I actually liked Gender Outlaw when I first read it.
I’ve met Kate on a couple of occasions and like her a lot. In person she is warm and funny.
Sometimes she infuriates the hell out of me with certain pronouncements she makes.
But I would be a very lonely person if I held a grudge against everyone who ever said something that pissed me off.
I also wouldn’t have the energy to go after people who piss me off most of the time
This allows me to be angry when someone, I agree with much of the time, says something that torques me off. I say some bitchy shit about them and then I get over it.
Kate’s like that.
I like funny iconoclastic people who say things that make me think. I like them better than dogmatists who never have an original thought in their head.
Kate makes people think instead of telling them what to think.
Others make the mistake of thinking Kate represents all of us when that isn’t something anyone can do.
I also think that when we can we should support our creative sisters and brothers by buying and reading their books, see their plays, buy their recordings etc.
If my budget wasn’t so tight I would have put her book in my Amazon cart along with something else to make the shipping free and read it before suggesting others buy it.
As it is I’m going to give you a couple of links with teasers instead.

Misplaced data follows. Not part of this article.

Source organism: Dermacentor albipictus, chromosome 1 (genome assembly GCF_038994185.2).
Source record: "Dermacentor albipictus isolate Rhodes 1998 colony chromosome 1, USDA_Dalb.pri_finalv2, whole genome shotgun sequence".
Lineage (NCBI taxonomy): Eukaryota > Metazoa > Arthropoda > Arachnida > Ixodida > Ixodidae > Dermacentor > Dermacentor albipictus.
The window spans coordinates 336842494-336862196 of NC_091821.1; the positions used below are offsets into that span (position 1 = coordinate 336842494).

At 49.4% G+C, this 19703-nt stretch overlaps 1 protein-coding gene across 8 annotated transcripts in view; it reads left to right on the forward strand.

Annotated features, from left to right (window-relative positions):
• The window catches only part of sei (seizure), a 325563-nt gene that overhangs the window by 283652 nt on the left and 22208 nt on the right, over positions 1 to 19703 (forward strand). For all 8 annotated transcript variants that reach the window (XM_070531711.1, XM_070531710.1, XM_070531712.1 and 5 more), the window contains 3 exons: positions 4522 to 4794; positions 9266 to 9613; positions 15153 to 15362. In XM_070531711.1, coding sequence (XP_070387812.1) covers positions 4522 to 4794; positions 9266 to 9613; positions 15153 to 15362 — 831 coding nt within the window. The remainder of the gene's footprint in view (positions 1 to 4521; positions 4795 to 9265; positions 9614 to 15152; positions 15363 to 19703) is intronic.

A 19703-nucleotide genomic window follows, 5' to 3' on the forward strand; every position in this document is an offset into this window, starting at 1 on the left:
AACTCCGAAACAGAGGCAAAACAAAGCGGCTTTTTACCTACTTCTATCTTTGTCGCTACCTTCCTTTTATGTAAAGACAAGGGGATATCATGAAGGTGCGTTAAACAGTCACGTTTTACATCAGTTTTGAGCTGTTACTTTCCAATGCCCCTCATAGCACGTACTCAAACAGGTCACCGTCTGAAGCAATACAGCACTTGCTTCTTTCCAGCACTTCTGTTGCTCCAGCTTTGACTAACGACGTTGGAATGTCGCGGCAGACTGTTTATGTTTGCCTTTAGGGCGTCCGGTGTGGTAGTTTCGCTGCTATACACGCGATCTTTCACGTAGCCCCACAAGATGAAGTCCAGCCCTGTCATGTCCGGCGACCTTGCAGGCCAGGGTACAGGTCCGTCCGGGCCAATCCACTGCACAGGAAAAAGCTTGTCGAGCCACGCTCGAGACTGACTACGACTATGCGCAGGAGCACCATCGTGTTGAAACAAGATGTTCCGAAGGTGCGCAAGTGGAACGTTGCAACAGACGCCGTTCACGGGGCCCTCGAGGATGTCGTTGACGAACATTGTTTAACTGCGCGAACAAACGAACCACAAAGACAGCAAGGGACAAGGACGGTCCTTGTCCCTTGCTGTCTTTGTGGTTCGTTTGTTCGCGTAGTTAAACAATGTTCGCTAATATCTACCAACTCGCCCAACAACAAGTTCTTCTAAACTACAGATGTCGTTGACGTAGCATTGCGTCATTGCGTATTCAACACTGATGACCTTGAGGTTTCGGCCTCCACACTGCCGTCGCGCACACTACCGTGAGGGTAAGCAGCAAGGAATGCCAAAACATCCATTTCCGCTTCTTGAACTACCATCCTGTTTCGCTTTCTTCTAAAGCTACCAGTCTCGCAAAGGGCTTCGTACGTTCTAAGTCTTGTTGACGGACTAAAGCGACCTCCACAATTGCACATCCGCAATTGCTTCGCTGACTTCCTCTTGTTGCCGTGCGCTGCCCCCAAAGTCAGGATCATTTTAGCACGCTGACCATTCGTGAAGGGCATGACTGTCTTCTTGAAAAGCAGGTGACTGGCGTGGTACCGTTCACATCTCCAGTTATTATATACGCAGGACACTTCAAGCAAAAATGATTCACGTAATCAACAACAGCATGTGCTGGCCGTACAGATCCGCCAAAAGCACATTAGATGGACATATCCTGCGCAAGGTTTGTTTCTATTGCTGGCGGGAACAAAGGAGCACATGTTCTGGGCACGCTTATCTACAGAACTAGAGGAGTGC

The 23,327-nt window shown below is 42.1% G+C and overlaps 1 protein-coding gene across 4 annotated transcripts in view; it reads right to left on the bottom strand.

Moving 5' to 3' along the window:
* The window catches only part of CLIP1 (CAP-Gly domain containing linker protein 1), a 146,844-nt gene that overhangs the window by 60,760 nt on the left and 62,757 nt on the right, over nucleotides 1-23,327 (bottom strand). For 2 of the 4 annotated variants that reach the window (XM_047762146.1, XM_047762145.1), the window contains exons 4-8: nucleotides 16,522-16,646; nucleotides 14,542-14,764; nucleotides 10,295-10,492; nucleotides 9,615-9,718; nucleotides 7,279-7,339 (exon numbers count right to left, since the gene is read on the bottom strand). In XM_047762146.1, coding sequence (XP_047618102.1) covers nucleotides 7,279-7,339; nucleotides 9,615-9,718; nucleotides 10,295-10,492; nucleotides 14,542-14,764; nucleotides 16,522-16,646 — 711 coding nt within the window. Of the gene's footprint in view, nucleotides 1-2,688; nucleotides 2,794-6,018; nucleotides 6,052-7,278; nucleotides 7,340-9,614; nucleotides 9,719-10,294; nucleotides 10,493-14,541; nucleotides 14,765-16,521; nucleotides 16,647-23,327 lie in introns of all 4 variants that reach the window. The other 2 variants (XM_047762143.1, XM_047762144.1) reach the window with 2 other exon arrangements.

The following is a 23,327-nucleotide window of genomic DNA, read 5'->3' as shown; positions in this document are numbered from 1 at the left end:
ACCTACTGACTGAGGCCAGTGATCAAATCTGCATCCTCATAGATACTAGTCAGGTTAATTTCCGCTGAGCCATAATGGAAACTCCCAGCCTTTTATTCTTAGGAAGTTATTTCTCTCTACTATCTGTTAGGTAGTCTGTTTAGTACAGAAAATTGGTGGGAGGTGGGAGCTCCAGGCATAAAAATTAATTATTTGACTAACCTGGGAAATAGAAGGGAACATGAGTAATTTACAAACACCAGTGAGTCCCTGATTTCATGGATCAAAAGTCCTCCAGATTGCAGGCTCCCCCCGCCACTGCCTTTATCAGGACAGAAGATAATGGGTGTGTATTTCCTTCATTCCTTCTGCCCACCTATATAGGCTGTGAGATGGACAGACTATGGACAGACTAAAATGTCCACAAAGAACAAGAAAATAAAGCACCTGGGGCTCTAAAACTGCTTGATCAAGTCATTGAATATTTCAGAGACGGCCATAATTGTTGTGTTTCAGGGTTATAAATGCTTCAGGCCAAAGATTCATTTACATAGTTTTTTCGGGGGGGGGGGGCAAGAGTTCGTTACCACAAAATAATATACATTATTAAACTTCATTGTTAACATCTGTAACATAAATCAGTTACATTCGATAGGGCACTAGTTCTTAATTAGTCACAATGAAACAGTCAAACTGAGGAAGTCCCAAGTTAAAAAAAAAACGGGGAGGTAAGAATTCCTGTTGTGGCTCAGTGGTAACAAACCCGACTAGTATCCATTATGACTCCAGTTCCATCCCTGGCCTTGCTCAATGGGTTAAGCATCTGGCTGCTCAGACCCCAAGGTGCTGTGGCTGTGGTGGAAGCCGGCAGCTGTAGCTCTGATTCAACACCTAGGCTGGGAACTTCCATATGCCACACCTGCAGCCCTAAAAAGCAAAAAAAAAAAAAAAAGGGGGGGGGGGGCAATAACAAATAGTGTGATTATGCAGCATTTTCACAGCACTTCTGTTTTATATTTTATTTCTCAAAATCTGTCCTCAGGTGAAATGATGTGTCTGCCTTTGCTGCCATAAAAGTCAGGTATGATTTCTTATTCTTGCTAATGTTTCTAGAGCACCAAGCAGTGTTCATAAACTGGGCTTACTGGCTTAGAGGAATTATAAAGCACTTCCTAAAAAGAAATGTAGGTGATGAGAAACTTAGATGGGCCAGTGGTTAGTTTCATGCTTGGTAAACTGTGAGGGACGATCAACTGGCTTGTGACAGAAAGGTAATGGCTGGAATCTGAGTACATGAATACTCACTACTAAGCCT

Maybe one of my friends will give it to me as a birthday present.
A Queer and Pleasant Danger: Kate Bornstein, Trans Scientology Survivor
The iconic “gender outlaw” on escaping the Church of Scientology and talking transgender rights on MSNBC.
—By Nicole Pasulka
Sat May. 5, 2012
“I identify as neither male nor female. . . . I’m neither straight nor gay,” wrote transgender performer and author Kate Bornstein in her seminal 1994 book Gender Outlaw. Born in 1948 on the Jersey Shore to a loving mother and a dad who was “a macho, macho man,” Bornstein left theater school in Massachusetts at the age of 22 on a spiritual journey that culminated in a 12-year stint in the Church of Scientology’s Sea Org, an elite group of members who were based on ships and functioned like a religious order. Bornstein was excommunicated from the Church in 1982 and branded a “subversive person.” In exile she’s found her voice as a liberated, post-op, transsexual lesbian icon—though, of course, Bornstein bucks labels like these every chance she gets.
What the lengthy title of Bornstein’s new memoir, A Queer and Pleasant Danger: The True Story of a Nice Jewish Boy who Joins the Church of Scientology and Leaves Twelve Years Later to Become the Lovely Lady She Is Today (on sale May 1, 2012) doesn’t reveal is how scared she’s been to talk about her time in the Church, until now. Thanks to the TV show “South Park,” which satirized Scientology for mainstream audiences, and the hope that this story might someday reach Bornstein’s daughter, who’s still a member of the Church, she’s overcome her fear of retribution. Today, Bornstein says pretty much whatever she pleases about sex, gender, and Scientology—with fearless humor and a “fuck of a lot of love.”